26' Hewescraft Cuddy, twin 115 Yam

  6. #6

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    It will get worse when the Pipeline is shut down (with-in six years) for lack of volume and or corrosion. Then the gasoline will be $12.00 a gallon in Anchorage. The State Sales tax will be 9%. Real Estate will be "FREE", there will be no Natural Gas left in Cook Inlet for "Cheap" heat. With No Natural Gas there will be little or No Electric.

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    Moderator LuJon's Avatar
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    Quote Originally Posted by sweepint View Post
    Thanks LoJon
    Here I was thinking of take the summer off from overseas and spend it with the wife and the boat.
    Now i feel like i can't afford to do that.
    Now you know why I had those numbers readily available... I am constantly planning and trying to get situated for the future. In a way I envy the guys that go out with credit cards blazing and have all the toys and time to use them!

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    Just about the time i get another board put on the dock for that proverbial ship to come in there is always another storm to knock it down. Well I am not sure if what you say is right but I do believe hard times are in the future all to receive. Fuel prices are going to be real bad this year and here we thought that the prices a few years back were bad. Woodstoves are going to get real popular again.
    We, wife and I were just talking about this a few weeks before I left on how to afford to live when we are in the golden years with what the prices we see now. Taxes, taxes and more taxes, gas prices, heating prices, food where does it stop Insurance for the house which just went up 375.00 over last year because the fire ratings went down I can go on and on.

    Sweepint
    Wasilla, (when not overseas)
    '' Livn' The Dream ''
    26' Hewescraft Cuddy, twin 115 Yam

  9. #9
    Member Rumbarr's Avatar
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    Quote Originally Posted by MNViking View Post
    Just thought I would share living expenses with all the Alaskan hopefuls:

    Mortgage on $200K townhouse $1300 (1300-1500 sq. ft.)
    Association fees if own: $200
    Rent on same townhouse $1600
    Electric $60 - $100 per month
    Gas $80 - $300 per month
    Trash collection $75 quarterly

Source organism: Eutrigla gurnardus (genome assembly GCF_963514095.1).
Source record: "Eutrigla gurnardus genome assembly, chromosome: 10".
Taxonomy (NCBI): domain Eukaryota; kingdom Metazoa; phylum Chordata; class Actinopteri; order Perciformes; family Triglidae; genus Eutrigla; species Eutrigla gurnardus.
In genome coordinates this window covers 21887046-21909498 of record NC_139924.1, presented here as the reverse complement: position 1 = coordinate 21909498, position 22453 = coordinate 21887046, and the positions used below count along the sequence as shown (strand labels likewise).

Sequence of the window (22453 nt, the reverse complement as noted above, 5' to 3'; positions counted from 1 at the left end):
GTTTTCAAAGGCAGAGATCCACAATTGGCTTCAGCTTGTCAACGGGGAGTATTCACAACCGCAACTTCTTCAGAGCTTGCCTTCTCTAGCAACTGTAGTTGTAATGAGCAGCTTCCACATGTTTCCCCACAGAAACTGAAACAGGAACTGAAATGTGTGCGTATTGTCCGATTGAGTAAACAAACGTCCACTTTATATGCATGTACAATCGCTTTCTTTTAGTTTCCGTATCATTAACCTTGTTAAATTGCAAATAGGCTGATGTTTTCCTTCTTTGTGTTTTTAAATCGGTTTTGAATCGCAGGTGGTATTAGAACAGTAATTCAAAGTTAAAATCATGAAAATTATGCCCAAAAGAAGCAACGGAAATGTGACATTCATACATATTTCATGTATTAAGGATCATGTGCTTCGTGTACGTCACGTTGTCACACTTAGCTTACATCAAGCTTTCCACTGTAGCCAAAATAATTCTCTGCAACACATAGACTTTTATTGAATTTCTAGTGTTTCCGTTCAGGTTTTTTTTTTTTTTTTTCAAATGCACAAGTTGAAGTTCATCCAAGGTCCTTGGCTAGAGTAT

Water/sewer $65 per month
    Cable/phone/internet $200 per month
    Groceries for 2 adults $600 per month (this is not all steak and lobster either, I eat a lot of spaghetti)
    Gas is $4 a gallon

    Around $30-35K per year in basic living expenses with very few places to cut.
    Those numbers are identical right here right now in Florida,cept for electric, which is closer to $200 a month,not sure what association fee is either. Other then that same ol,although when someone makes posts like this I get discouraged lol .

  10. #10
    Member sayak's Avatar
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    Quote Originally Posted by MNViking View Post
    Just thought I would share living expenses with all the Alaskan hopefuls:

    Mortgage on $200K townhouse $1300 (1300-1500 sq. ft.)
    Association fees if own: $200
    Rent on same townhouse $1600
    Electric $60 - $100 per month
    Gas $80 - $300 per month
    Trash collection $75 quarterly
    Water/sewer $65 per month
    Cable/phone/internet $200 per month
    Groceries for 2 adults $600 per month (this is not all steak and lobster either, I eat a lot of spaghetti)
    Gas is $4 a gallon

    Around $30-35K per year in basic living expenses with very few places to cut.
    So lets compare Anchorage with outa town prices; in this case the Soldotna area:
    - Mortgage- about $1250 (that includes 3 acres of land to bump around on and trash up if I so desire); no association fees, no water/sewer, property taxes included;
    - Electric is about the same at about $100, though we could shrink it with a little more conscientiousness;
    - no gas, we use propane at about $30 for month-1/2 and heating oil for water heater and back-up furnace is about $75 a month since we burn wood which doesn't cost much to harvest;
    - We dump our own trash;
    - Phone/internet/satellite is about $200 rolled together, but we could probably shrink that as well;
    - Food is more expensive the farther you get away from Anchorage, but still no more than $600 for a family of four because we eat simply;
    - Gas is still under $4/gal but that will change soon. I'm hoping to park my full size PU and drive something smaller, but still our gas expenses will probably be no less than $400 per month for two vehicles.

    You have to live where the work is, but still, you can live less expensively, perhaps, when you get away from the innate costs of living in the city or suburbs. There you have to pay for perks such as water and sewer and trash pick-up, but away from the city you don't have to look at your neighbor, you can shoot a .22 if your lot is so configured, and if a legal bull or black bear comes to visit, he ends up in the freezer. Same for spruce hen or rabbit in your driveway.

  11. #11
    Member Gerberman's Avatar
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    I wish my electric bill was only $100.00 per month in Soldotna, It is running about $160.00 per month keeping only one room warm. Glad I can shut off the rest of the house and let it get cold.